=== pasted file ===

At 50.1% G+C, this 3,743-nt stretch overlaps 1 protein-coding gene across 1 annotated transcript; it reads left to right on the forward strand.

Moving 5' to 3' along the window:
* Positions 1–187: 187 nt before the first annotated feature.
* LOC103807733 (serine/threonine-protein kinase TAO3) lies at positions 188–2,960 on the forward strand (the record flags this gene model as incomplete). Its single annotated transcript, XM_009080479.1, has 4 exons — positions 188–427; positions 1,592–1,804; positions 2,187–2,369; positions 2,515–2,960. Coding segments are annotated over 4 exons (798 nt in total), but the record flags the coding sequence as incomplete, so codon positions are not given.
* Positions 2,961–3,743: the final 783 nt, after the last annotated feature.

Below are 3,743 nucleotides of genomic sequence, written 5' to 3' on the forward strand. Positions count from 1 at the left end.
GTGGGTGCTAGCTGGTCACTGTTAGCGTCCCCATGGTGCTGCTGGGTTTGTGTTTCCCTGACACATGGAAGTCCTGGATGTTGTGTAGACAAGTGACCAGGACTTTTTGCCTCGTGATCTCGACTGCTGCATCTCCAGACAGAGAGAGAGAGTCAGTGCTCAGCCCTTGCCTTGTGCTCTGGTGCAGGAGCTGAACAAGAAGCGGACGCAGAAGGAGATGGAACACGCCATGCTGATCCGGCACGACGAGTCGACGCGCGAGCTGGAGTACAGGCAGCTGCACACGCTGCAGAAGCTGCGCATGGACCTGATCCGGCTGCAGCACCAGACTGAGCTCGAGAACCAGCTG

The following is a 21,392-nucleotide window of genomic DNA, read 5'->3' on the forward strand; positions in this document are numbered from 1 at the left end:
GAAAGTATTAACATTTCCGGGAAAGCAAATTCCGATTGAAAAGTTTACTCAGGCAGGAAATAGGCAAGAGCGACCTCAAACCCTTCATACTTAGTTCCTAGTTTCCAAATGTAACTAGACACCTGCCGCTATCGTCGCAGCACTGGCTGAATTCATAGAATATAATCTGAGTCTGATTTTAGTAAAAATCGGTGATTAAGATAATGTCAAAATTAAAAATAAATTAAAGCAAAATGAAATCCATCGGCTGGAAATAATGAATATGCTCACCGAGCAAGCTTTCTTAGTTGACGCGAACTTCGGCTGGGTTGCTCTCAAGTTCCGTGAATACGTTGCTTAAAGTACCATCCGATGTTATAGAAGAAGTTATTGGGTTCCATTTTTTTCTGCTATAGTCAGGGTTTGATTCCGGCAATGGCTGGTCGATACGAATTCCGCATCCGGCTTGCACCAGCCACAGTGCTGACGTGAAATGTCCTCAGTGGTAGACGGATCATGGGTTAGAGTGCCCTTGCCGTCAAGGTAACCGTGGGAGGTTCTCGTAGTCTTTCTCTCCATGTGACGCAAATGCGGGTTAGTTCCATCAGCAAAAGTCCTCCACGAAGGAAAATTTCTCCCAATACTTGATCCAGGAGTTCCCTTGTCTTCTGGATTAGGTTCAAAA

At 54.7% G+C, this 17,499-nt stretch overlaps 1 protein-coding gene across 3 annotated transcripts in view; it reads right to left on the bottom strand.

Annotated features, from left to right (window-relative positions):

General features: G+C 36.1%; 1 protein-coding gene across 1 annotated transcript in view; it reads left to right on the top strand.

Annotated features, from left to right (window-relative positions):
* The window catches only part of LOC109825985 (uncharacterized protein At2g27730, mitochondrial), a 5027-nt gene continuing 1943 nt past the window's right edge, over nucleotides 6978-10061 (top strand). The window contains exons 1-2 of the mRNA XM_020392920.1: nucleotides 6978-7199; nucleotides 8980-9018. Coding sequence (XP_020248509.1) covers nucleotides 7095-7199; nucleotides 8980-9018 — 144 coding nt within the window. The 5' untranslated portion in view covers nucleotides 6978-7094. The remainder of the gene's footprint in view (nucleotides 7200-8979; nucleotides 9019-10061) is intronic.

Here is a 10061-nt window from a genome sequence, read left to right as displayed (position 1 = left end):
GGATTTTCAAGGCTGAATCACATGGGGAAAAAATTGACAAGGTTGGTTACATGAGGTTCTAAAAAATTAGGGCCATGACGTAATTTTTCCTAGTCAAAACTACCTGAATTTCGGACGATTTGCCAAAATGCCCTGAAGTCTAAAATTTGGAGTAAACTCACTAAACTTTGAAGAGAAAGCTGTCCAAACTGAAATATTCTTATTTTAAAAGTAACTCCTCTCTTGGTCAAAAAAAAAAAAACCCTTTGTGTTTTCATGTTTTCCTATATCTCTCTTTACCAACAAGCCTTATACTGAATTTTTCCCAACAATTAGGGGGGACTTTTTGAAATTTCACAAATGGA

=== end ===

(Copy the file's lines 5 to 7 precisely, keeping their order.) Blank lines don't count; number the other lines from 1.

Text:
* Positions 2,961–3,743: the final 783 nt, after the last annotated feature.

Below are 3,743 nucleotides of genomic sequence, written 5' to 3' on the forward strand. Positions count from 1 at the left end.
GTGGGTGCTAGCTGGTCACTGTTAGCGTCCCCATGGTGCTGCTGGGTTTGTGTTTCCCTGACACATGGAAGTCCTGGATGTTGTGTAGACAAGTGACCAGGACTTTTTGCCTCGTGATCTCGACTGCTGCATCTCCAGACAGAGAGAGAGAGTCAGTGCTCAGCCCTTGCCTTGTGCTCTGGTGCAGGAGCTGAACAAGAAGCGGACGCAGAAGGAGATGGAACACGCCATGCTGATCCGGCACGACGAGTCGACGCGCGAGCTGGAGTACAGGCAGCTGCACACGCTGCAGAAGCTGCGCATGGACCTGATCCGGCTGCAGCACCAGACTGAGCTCGAGAACCAGCTG